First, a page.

Editor's note: This week the United National Climate Change Conference began in Copenhagen. World leaders are seeking a common path to limit global warming. Most climate researchers are united in their belief that any increase of the planet's temperature over 2 degrees in the coming years would have disastrous consequences. In the first of a three-part series, SPIEGEL describes what the politicians and citizens of Europe can do to help keep climate change at bay. This is the second installment of a two-part initial story in the series. You can read the first part here.
It is a bleak, vast landscape, deforested as far as the eye can see, with smoke hanging in the air, smoldering fires everywhere and soil that looks like an open wound. Here, in Palangkaraya on the island of Borneo, begins a food chain that ends up in Germany.
The region is one of the centers of the Indonesian palm oil economy. For Rosenda Chandra Kasih, site coordinator for the Indonesian province of Central Kalimantan for the environmental protection organization WWF, the business model is "fail-safe." The proceeds from the sale of lumber produced by felling the area's giant trees are used as seed capital, while the incinerated remains of the forests become fertilizer. Once the forests have been cleared, workers plant endless, militarily precise rows of oil palm seedlings into the charred soil. The first harvest can be brought in after five years. Palm oil, now the world's most popular vegetable oil, is made from the fruits of the trees. Of the 45 million tons placed on the market each year, 10 percent is sold in the European Union.
When they see the words "vegetable oil" printed on the labels of products on German supermarket shelves, most consumers have no idea that there is often a direct and substantial CO2 connection between cookies and cosmetics, cooking oil and prepared foods, shampoos and cream sauces and the destruction of rainforests. A quarter of all worldwide emissions are generated in connection with food production.
The depletion of Indonesian forests is particularly detrimental to the world's climate. In places like Borneo, many rainforests grow in thick layers of peat soil, which contain vast amounts of stored carbon dioxide. When the forests are cleared and the land is drained, the peat releases the carbon dioxide. "Two billion tons of CO2 are generated as a result of the clearing of forests in Indonesia alone, says Kasih, "and the main driving force behind this is the lucrative palm oil business." Two billion tons of CO2 are roughly equivalent to Germany's total greenhouse gas emissions for two years, or about 6 percent of worldwide emissions. Germans consume 13 kilograms (28.6 pounds) of palm oil per capita, which corresponds to 400 kilograms of carbon dioxide emissions. This, in turn, is the equivalent of driving 2,500 kilometers.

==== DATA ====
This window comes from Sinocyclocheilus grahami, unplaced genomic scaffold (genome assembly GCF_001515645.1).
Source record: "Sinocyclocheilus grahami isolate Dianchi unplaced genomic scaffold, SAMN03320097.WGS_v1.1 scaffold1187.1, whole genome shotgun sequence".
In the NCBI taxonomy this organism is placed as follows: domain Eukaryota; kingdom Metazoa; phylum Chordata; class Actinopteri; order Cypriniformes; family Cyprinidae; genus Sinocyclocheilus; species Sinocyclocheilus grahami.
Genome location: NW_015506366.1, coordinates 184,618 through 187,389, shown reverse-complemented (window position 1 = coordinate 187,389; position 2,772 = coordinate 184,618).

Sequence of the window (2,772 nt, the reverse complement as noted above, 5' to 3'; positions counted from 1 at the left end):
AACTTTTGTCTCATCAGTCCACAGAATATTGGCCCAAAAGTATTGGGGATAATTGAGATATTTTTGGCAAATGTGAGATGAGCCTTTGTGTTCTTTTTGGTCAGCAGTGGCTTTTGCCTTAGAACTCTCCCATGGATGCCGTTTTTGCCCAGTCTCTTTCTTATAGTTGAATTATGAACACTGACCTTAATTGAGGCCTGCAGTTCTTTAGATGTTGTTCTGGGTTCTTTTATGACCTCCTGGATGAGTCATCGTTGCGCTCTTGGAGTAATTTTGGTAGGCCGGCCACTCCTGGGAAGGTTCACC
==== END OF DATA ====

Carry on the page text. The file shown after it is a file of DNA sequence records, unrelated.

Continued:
A Disastrous Message
Food producers in Germany, which is often touted as an environmentally conscious country, do not voluntarily buy palm oil that is certified as sustainable and, according to the WWF, is produced without destroying rainforests. There is plenty of fallow land in the world where such sustainable cultivation is possible. But oil produced on reclaimed rainforest soil is cheaper, because the land comes complete with free fertilizer.
"Providers of sustainable palm oil have been unable to sell their more environmentally friendly product, which sends a disastrous message," warns the WWF.
The beef industry also leaves a devastating trail of CO2 production in its wake. In Brazil, parts of the Amazon rainforest are being cleared to grow soybeans, which are used for livestock feed. The animals themselves produce methane, a far more potent greenhouse gas than carbon dioxide, in their digestive tract. For each kilogram of beef produced, 36 kilos of CO2 escape into the atmosphere. Every year, Germans consume 88 kilos of meat per capita.
"The composition of our diet holds great potential to reduce CO2 emissions," says Erika Claupein of Germany's Federal Research Institute of Nutrition and Food in the southwestern city of Karlsruhe. Food scientists have developed guidelines for eating in a way that is less harmful to the climate, and that also happens to be healthy:
- Diets should include more plant-based and significant less animal-based foods;
- Fresh, unprocessed and regional agricultural products are generally recommended;
- Rapeseed oil and sunflower oil are high-quality substitutes for palm oil.
Anyone who walks through an electronics superstore like America's Best Buy, Britain's Currys or Europe's Saturn can witness the total concentration of electronic life into a paradise of entertainment, communication and tools to make life easier. The store is likely to be filled with blinking lights, sounds and flashy gadgets, from the washing-machine aisle to the TV section, a plethora of electronic equipment: computers, kitchen devices, headphones, MP3 players, and the list goes on. Electronics superstores offer consumers the promise of a pleasant, effortless life, and everything, of course, can be had at a great price.